The Crosscut Logging Saw Project



As hinted yesterday I have been working on getting up to speed a One Man Crosscut Logging saw I bought on ebay. I got it for a fair price of around 30 bucks and I knew it would need a little work. I don’t have any experience in filing saws, or anything like that so I knew it would be a good learning experience.


OK so I’m sure you know by now about how I am planning on clearing a lot of woods on my property by hand, and naturally a good logging saw is needed. I first came to this conclusion while at the Ben Falk PDC when I realized that I could actually cut down these trees and that I didn’t need to wait to buy an expensive chainsaw, or have to deal with all the dangers of running a chainsaw. In fact at the PDC I saw a tree cut down with a Fisker pruners. Yes, pruners. It was a 65 year old Sugar Maple tree that was about 25-30 feet tall. I realized at that moment, that anybody can do this, and that unless you were talking about just a massive tree, or one with a lot of dangerous conditions (dead, dying, loose branches, vines) it would be relatively easy, and even relatively safe.

After returning from the PDC I bought the best bow saw that I could find and the Husqvarna Multi-Purpose Forest Axe to start clearing brush and small trees. In fact I had every intention of clearing most of the small trees with that bow saw. Well after looking around online I came across crosscut (logging) saws. I have already started down the path of antiques and retooling antiques, so naturally this was the match meant to happen.

After looking around I settled on getting a Perforated Lance Toothed saw for pines, and also a Disston Champion toothed saw, for everything else. The pines and softwoods are the main trees that I would be cutting so that has been my focus. After cleaning up this saw I found out that it is a Dunlap (can’t find many of these on ebay/online).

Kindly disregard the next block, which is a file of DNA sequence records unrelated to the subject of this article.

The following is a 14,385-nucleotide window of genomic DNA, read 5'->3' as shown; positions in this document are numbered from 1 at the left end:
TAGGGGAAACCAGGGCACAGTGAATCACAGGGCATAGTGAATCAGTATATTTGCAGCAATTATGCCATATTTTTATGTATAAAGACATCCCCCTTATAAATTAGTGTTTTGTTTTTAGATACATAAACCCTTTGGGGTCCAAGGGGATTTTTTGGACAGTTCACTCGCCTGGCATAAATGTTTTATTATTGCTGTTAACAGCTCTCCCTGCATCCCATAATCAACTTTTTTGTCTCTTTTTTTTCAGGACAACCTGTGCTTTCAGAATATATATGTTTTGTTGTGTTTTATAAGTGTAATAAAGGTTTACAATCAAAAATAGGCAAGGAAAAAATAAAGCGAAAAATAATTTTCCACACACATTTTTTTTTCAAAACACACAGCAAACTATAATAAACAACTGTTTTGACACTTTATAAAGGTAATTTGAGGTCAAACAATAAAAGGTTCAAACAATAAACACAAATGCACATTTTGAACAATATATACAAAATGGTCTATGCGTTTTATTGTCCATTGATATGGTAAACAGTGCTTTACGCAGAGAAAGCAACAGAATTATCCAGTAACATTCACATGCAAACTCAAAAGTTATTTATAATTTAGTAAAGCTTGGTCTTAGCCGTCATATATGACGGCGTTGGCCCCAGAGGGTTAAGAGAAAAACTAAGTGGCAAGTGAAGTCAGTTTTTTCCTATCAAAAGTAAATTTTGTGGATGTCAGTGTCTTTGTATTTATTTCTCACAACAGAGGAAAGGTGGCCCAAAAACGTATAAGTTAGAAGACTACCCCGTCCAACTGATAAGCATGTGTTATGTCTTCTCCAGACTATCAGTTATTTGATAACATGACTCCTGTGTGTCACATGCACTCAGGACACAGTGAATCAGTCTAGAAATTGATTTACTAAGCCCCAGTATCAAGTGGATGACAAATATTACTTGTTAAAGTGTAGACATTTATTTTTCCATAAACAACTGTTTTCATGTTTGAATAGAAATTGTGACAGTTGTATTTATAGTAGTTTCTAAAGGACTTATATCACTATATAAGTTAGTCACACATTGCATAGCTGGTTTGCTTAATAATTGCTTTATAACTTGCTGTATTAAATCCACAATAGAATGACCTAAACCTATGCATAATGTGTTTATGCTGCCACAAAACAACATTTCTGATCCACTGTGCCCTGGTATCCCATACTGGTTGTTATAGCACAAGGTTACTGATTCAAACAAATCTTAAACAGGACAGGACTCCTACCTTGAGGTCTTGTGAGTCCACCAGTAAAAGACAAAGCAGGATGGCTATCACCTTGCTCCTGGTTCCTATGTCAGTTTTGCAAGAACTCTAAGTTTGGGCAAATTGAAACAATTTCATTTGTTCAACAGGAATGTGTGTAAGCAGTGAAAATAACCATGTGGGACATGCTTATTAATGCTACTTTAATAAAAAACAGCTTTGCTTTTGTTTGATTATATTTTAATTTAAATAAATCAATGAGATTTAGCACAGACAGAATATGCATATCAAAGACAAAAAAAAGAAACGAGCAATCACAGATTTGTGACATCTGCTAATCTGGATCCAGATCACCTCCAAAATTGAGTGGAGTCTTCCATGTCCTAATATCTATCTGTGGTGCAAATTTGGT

I knew there would be quite a few things that I would need to recondition a saw from scratch. I would need to remove any rust, joint (level) the teeth, file and shape the rakers, file the teeth and then set the teeth. To remove the rust I decided to go with building a electrolysis setup. I needed to buy a vintage crosscut gauge tool that could handle all of the various aspects of tuning the saw and I would need a set of files.

I ended up buying a handful of files (some of which still aren’t here…) and a Simonds no 342 gauge, the box with instructions! I paid a good penny for this antique, but this heirloom will be passed on for generations to come.

On To The Pictures!

I borrowed my uncle’s battery charger since I currently don’t have one, and I put the saw in an electrolysis bath of Washing Soda and water. I also put the handle’s various metal pieces in an electrolysis bath and then eventually in a vinegar solution to try and “quench” the steel.


Looks terrible for metal right? Wrong, its removing all the rust.

All the ingredients you need.


Trickle chargin’ the saw.










Scrubbing off all the gunk.




Adding boiled linseed oil to the saw.

I then covered the saw in boiled linseed oil to protect the metal, I realize now that I needed to put a much thinner coat on it, but that doesn’t really matter too much.


Looks damn good if I may say so myself. It came in rusted as heck.



Incredible quality and looks for a tool roughly 100 years old.


Jointing along. I actually should have gotten more aggressive with the jointing, oh well next time.








One Side.


Both sides.


Sadly I don’t have any pictures of me using the saw yet, but I did try it out and man its nice. As of writing this on the 5th of November, I still need to set the teeth, but I have filed them all after a few hours of work. I think I need to go back to the shop and change a few things because according to online the rakers might still be a little long because the saw “dust” that comes out is supposed to be a bit longer. There are some good pieces that are coming out, but most of it is dust. However, I have to say it cuts very very nicely, compared to the Disston I got (hadn’t worked on it yet) it cuts like butter. In fact while I was cutting on some wood I kind of floated my hands and just let the saw do all the moving and man it was cutting without any pressure what so ever. Once I start taking down the trees, I’ll have to upload a few videos and pictures of the saw in full action.

One thought on “The Crosscut Logging Saw Project

  1. Pingback: How to fell trees using only hand tools | Freedom Louisiana | Finding Freedom Down Here in Southern Louisiana

Leave a Reply

Your email address will not be published. Required fields are marked *